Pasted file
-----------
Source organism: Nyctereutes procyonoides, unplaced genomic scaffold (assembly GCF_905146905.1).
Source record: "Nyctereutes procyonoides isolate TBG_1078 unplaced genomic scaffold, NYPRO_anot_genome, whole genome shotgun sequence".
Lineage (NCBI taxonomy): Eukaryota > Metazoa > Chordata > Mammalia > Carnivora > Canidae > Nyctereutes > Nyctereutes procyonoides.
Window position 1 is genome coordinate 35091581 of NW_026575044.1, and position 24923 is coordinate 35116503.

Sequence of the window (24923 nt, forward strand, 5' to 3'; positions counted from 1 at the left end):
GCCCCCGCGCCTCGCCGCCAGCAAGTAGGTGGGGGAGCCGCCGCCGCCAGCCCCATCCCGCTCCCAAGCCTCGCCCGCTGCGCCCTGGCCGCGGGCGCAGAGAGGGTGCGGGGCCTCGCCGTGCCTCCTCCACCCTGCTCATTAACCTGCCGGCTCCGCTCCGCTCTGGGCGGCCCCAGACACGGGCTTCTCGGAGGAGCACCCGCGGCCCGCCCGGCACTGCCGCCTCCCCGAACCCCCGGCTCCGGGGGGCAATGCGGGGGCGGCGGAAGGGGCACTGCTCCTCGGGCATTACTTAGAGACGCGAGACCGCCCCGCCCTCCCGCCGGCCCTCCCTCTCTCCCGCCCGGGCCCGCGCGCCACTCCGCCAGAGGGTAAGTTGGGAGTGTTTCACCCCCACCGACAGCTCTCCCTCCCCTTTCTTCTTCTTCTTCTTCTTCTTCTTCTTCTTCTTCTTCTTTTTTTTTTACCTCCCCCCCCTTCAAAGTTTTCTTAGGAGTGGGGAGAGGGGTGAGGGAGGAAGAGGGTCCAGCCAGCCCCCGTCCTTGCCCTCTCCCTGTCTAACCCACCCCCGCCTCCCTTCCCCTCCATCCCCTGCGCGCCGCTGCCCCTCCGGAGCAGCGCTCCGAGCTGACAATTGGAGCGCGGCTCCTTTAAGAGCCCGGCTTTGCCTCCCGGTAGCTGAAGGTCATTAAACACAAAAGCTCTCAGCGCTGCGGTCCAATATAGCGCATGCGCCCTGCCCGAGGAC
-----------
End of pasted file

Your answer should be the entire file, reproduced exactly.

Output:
Source organism: Nyctereutes procyonoides, unplaced genomic scaffold (assembly GCF_905146905.1).
Source record: "Nyctereutes procyonoides isolate TBG_1078 unplaced genomic scaffold, NYPRO_anot_genome, whole genome shotgun sequence".
Lineage (NCBI taxonomy): Eukaryota > Metazoa > Chordata > Mammalia > Carnivora > Canidae > Nyctereutes > Nyctereutes procyonoides.
Window position 1 is genome coordinate 35091581 of NW_026575044.1, and position 24923 is coordinate 35116503.

Sequence of the window (24923 nt, forward strand, 5' to 3'; positions counted from 1 at the left end):
GCCCCCGCGCCTCGCCGCCAGCAAGTAGGTGGGGGAGCCGCCGCCGCCAGCCCCATCCCGCTCCCAAGCCTCGCCCGCTGCGCCCTGGCCGCGGGCGCAGAGAGGGTGCGGGGCCTCGCCGTGCCTCCTCCACCCTGCTCATTAACCTGCCGGCTCCGCTCCGCTCTGGGCGGCCCCAGACACGGGCTTCTCGGAGGAGCACCCGCGGCCCGCCCGGCACTGCCGCCTCCCCGAACCCCCGGCTCCGGGGGGCAATGCGGGGGCGGCGGAAGGGGCACTGCTCCTCGGGCATTACTTAGAGACGCGAGACCGCCCCGCCCTCCCGCCGGCCCTCCCTCTCTCCCGCCCGGGCCCGCGCGCCACTCCGCCAGAGGGTAAGTTGGGAGTGTTTCACCCCCACCGACAGCTCTCCCTCCCCTTTCTTCTTCTTCTTCTTCTTCTTCTTCTTCTTCTTCTTCTTTTTTTTTTACCTCCCCCCCCTTCAAAGTTTTCTTAGGAGTGGGGAGAGGGGTGAGGGAGGAAGAGGGTCCAGCCAGCCCCCGTCCTTGCCCTCTCCCTGTCTAACCCACCCCCGCCTCCCTTCCCCTCCATCCCCTGCGCGCCGCTGCCCCTCCGGAGCAGCGCTCCGAGCTGACAATTGGAGCGCGGCTCCTTTAAGAGCCCGGCTTTGCCTCCCGGTAGCTGAAGGTCATTAAACACAAAAGCTCTCAGCGCTGCGGTCCAATATAGCGCATGCGCCCTGCCCGAGGAC